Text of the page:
Library (All Grade Levels)The library is a learning laboratory with books, computers, magazines, and other materials available for classroom assignments, projects, and reading or listening pleasure. The library is open for independent student use during the following times with a teacher permit.
Meetings of Noncurriculum-Related Groups (Secondary Grade Levels Only)Student-organized, student-led noncurriculum-related groups are permitted to meet during the hours designated by the principal before and after school. These groups must comply with the requirements of policy FNAB(LOCAL).
A list of these groups is available in the principal’s office.
Students’ Desks and Lockers (All Grade Levels)Students’ desks and lockers are school property and remain under the control and jurisdiction of the school even when assigned to an individual student.
Students are fully responsible for the security and contents of their assigned desks and lockers. Students must be certain that their lockers are locked, and that the combinations are not available to others.
Searches of desks or lockers may be conducted at any time there is reasonable suspicion to believe that they contain articles or materials prohibited by policy, whether or not a student is present.
The parent will be notified if any prohibited items are found in the student’s desk or locker.
Telecommunications and Other Electronic Devices (All Grade Levels)Use of district-owned equipment and its network systems is not private and will be monitored by the district. [See policy CQ for more information.]
Any searches of personal telecommunications or other personal electronic devices will be conducted in accordance with law, and the device may be confiscated in order to perform a lawful search. A confiscated device may be turned over to law enforcement to determine whether a crime has been committed.
[See policy FNF(LEGAL) and Electronic Devices and Technology Resources on page 29 for more information.]
Vehicles on Campus (Secondary Grade Levels Only)A student has full responsibility for the security and content of his or her vehicle parked on district property and must make certain that it is locked and that the keys are not given to others. [See also the Student Code of Conduct.]
Vehicles parked on district property are under the jurisdiction of the district. School officials may search any vehicle any time there is reasonable suspicion to do so, with or without the permission of the student. If a vehicle subject to search is locked, the student will be asked to unlock the vehicle. If the student refuses, the student’s parent will be contacted. If a search is also refused by the student’s parent, the district will turn the matter over to law enforcement. The district may, in certain circumstances, contact law enforcement even if permission to search is granted.
Trained Dogs (All Grade Levels)The district will use trained dogs to alert school officials to the presence of prohibited or illegal items, including drugs and alcohol. At any time, trained dogs may be used around lockers and the areas around vehicles parked on school property. Searches of classrooms, common areas, or student belongings may also be conducted by trained dogs when students are not present. An item in a classroom, a locker, or a vehicle to which a trained dog alerts may be searched by school officials.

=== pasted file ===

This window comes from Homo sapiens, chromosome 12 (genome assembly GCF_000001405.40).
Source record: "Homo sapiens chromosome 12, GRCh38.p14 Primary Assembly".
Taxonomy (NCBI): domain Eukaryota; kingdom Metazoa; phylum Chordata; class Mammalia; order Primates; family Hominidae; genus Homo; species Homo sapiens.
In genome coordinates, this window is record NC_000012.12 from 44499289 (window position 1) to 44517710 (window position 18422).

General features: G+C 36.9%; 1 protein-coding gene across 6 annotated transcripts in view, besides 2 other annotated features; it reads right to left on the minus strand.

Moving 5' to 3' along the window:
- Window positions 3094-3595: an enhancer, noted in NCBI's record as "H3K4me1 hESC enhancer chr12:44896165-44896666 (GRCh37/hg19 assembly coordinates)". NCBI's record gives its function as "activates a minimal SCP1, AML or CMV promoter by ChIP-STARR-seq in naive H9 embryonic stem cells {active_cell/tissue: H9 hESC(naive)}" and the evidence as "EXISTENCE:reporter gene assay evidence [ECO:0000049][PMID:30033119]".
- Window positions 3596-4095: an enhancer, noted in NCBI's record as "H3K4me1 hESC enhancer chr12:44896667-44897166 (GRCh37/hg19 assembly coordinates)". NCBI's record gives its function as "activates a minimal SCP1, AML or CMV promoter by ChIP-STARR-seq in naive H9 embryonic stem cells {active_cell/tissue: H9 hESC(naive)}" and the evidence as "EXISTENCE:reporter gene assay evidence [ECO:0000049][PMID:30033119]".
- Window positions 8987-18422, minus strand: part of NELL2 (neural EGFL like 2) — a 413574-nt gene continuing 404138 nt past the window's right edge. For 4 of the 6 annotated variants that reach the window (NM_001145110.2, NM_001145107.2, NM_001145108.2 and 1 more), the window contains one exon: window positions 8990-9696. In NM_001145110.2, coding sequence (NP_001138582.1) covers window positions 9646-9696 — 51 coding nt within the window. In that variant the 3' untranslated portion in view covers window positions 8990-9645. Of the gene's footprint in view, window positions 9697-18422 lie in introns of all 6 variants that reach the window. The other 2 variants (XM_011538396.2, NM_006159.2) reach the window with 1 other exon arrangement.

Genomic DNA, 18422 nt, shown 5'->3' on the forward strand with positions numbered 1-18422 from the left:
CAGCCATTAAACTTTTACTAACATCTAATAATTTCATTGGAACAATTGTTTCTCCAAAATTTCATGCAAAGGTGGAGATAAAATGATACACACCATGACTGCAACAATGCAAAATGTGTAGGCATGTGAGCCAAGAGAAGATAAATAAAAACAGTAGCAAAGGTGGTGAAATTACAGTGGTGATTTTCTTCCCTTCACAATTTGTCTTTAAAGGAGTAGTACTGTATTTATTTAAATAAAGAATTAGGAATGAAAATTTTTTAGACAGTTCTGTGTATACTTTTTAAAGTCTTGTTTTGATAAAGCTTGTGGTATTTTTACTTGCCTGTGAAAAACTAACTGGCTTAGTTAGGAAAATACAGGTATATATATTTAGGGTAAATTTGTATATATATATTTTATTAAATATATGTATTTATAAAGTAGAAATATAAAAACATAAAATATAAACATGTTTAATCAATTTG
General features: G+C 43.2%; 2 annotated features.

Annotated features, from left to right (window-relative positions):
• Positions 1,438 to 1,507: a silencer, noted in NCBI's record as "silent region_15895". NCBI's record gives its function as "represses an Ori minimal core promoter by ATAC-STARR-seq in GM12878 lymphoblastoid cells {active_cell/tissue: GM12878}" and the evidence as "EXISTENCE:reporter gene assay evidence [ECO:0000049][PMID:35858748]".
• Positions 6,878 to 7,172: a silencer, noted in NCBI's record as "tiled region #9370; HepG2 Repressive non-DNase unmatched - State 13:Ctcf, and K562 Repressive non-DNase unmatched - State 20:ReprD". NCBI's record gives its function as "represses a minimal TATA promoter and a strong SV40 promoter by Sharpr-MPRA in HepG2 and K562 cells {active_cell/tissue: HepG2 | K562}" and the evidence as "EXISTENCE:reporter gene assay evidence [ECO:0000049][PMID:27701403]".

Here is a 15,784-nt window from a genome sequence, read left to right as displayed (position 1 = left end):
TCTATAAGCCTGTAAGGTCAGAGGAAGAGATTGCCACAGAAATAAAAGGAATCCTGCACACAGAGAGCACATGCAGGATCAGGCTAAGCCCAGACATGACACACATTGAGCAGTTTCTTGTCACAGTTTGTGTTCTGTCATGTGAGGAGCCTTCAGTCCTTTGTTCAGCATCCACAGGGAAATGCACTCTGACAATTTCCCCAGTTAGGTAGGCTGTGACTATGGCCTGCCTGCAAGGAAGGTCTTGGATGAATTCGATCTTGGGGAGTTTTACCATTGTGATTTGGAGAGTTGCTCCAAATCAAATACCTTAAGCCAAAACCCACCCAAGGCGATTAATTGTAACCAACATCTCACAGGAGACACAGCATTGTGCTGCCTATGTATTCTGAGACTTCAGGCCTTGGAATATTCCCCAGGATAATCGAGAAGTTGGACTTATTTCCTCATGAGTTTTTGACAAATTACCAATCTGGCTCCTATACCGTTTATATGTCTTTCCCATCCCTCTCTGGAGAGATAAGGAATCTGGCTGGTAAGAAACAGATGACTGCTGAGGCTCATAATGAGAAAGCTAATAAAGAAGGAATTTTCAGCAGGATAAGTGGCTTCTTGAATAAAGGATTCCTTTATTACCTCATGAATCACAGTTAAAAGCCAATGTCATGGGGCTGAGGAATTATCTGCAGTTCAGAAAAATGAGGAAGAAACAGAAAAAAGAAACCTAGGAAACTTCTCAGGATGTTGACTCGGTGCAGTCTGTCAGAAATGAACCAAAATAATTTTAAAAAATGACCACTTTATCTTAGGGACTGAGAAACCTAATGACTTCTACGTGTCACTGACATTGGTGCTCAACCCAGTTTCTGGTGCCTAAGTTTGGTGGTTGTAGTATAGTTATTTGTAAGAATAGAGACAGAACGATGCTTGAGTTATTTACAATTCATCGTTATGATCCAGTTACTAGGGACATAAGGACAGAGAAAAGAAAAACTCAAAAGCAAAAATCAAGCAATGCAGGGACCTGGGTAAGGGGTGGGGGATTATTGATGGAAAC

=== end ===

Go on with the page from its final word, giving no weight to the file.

Metal Detectors (All Grade Levels)
[For further information, see policy FNF(LOCAL).]
Drug Testing (Secondary Grade Levels Only)
Note that participation in these assessments may qualify a student to receive a performance acknowledgment on his or her transcript under the foundation graduation program and may qualify as a substitute for an end-of-course testing requirement in certain circumstances. A student’s performance at a certain level on the SAT or ACT also makes the student eligible for automatic admission to a Texas public institution of higher education.
· Mathematics, annually in grades 3–8
· Reading, annually in grades 3–8
· Writing, including spelling and grammar, in grades 4 and 7
· Science in grades 5 and 8
· Social Studies in grade 8
Successful performance on the reading and math assessments in grades 5 and 8 is required by law, unless the student is enrolled in a reading or math course intended for students above the student’s current grade level, in order for the student to be promoted to the next grade level. [See Promotion and Retention on page 48 for additional information.]
STAAR A will be available for an eligible student with a Section 504 accommodation plan who has been identified with dyslexia or a related disorder, as well as for a student receiving special education services, if the student meets state-established criteria and requires certain instructional and assessment accommodations on a routine basis.
STAAR Alternate 2, for students receiving special education services who meet certain state-established criteria, will be available for eligible students, as determined by the student’s ARD committee.
STAAR L is a linguistically accommodated assessment that is available for certain limited English proficient (LEP) students, as determined by the student’s Language Proficiency Assessment Committee (LPAC). A Spanish version of STAAR is also available to students through grade 5 who need this accommodation.